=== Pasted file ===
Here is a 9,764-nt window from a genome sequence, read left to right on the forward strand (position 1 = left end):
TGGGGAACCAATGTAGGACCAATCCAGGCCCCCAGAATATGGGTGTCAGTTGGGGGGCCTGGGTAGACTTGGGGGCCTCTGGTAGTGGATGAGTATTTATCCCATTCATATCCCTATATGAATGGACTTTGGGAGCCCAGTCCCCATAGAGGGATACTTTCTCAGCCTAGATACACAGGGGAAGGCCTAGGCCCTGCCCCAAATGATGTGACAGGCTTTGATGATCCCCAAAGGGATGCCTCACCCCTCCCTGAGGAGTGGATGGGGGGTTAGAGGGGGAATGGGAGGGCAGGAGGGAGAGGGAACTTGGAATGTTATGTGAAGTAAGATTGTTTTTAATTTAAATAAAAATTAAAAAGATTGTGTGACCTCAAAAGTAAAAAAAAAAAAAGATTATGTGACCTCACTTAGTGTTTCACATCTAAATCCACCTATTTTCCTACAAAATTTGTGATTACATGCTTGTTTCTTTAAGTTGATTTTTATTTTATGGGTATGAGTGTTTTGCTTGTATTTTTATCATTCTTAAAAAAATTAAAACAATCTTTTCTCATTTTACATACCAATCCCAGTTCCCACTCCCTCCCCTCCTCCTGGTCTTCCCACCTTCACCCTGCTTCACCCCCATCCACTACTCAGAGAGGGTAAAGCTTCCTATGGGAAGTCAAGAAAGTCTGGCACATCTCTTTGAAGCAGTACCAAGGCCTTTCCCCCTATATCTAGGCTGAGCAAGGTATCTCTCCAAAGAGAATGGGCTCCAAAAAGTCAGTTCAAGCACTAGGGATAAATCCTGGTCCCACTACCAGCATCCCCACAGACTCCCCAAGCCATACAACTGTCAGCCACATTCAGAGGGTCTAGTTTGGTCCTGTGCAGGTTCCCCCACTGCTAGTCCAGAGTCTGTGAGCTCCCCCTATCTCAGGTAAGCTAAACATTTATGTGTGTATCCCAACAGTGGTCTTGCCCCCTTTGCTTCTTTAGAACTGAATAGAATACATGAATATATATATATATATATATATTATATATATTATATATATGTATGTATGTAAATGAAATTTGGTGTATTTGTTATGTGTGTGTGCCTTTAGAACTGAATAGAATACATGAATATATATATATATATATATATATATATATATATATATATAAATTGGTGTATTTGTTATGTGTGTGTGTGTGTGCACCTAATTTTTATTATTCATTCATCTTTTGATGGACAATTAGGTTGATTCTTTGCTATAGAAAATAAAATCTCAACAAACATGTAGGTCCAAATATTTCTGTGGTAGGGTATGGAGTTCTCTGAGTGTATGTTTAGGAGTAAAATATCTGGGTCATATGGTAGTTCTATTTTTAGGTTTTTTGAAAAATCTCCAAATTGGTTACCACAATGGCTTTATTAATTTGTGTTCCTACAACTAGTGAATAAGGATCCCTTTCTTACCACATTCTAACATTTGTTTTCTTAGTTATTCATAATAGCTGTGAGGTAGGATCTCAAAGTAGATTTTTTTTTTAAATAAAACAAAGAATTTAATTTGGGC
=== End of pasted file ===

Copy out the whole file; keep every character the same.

Here is a 9,764-nt window from a genome sequence, read left to right on the forward strand (position 1 = left end):
TGGGGAACCAATGTAGGACCAATCCAGGCCCCCAGAATATGGGTGTCAGTTGGGGGGCCTGGGTAGACTTGGGGGCCTCTGGTAGTGGATGAGTATTTATCCCATTCATATCCCTATATGAATGGACTTTGGGAGCCCAGTCCCCATAGAGGGATACTTTCTCAGCCTAGATACACAGGGGAAGGCCTAGGCCCTGCCCCAAATGATGTGACAGGCTTTGATGATCCCCAAAGGGATGCCTCACCCCTCCCTGAGGAGTGGATGGGGGGTTAGAGGGGGAATGGGAGGGCAGGAGGGAGAGGGAACTTGGAATGTTATGTGAAGTAAGATTGTTTTTAATTTAAATAAAAATTAAAAAGATTGTGTGACCTCAAAAGTAAAAAAAAAAAAAGATTATGTGACCTCACTTAGTGTTTCACATCTAAATCCACCTATTTTCCTACAAAATTTGTGATTACATGCTTGTTTCTTTAAGTTGATTTTTATTTTATGGGTATGAGTGTTTTGCTTGTATTTTTATCATTCTTAAAAAAATTAAAACAATCTTTTCTCATTTTACATACCAATCCCAGTTCCCACTCCCTCCCCTCCTCCTGGTCTTCCCACCTTCACCCTGCTTCACCCCCATCCACTACTCAGAGAGGGTAAAGCTTCCTATGGGAAGTCAAGAAAGTCTGGCACATCTCTTTGAAGCAGTACCAAGGCCTTTCCCCCTATATCTAGGCTGAGCAAGGTATCTCTCCAAAGAGAATGGGCTCCAAAAAGTCAGTTCAAGCACTAGGGATAAATCCTGGTCCCACTACCAGCATCCCCACAGACTCCCCAAGCCATACAACTGTCAGCCACATTCAGAGGGTCTAGTTTGGTCCTGTGCAGGTTCCCCCACTGCTAGTCCAGAGTCTGTGAGCTCCCCCTATCTCAGGTAAGCTAAACATTTATGTGTGTATCCCAACAGTGGTCTTGCCCCCTTTGCTTCTTTAGAACTGAATAGAATACATGAATATATATATATATATATATATTATATATATTATATATATGTATGTATGTAAATGAAATTTGGTGTATTTGTTATGTGTGTGTGCCTTTAGAACTGAATAGAATACATGAATATATATATATATATATATATATATATATATATATATATAAATTGGTGTATTTGTTATGTGTGTGTGTGTGTGCACCTAATTTTTATTATTCATTCATCTTTTGATGGACAATTAGGTTGATTCTTTGCTATAGAAAATAAAATCTCAACAAACATGTAGGTCCAAATATTTCTGTGGTAGGGTATGGAGTTCTCTGAGTGTATGTTTAGGAGTAAAATATCTGGGTCATATGGTAGTTCTATTTTTAGGTTTTTTGAAAAATCTCCAAATTGGTTACCACAATGGCTTTATTAATTTGTGTTCCTACAACTAGTGAATAAGGATCCCTTTCTTACCACATTCTAACATTTGTTTTCTTAGTTATTCATAATAGCTGTGAGGTAGGATCTCAAAGTAGATTTTTTTTTTAAATAAAACAAAGAATTTAATTTGGGC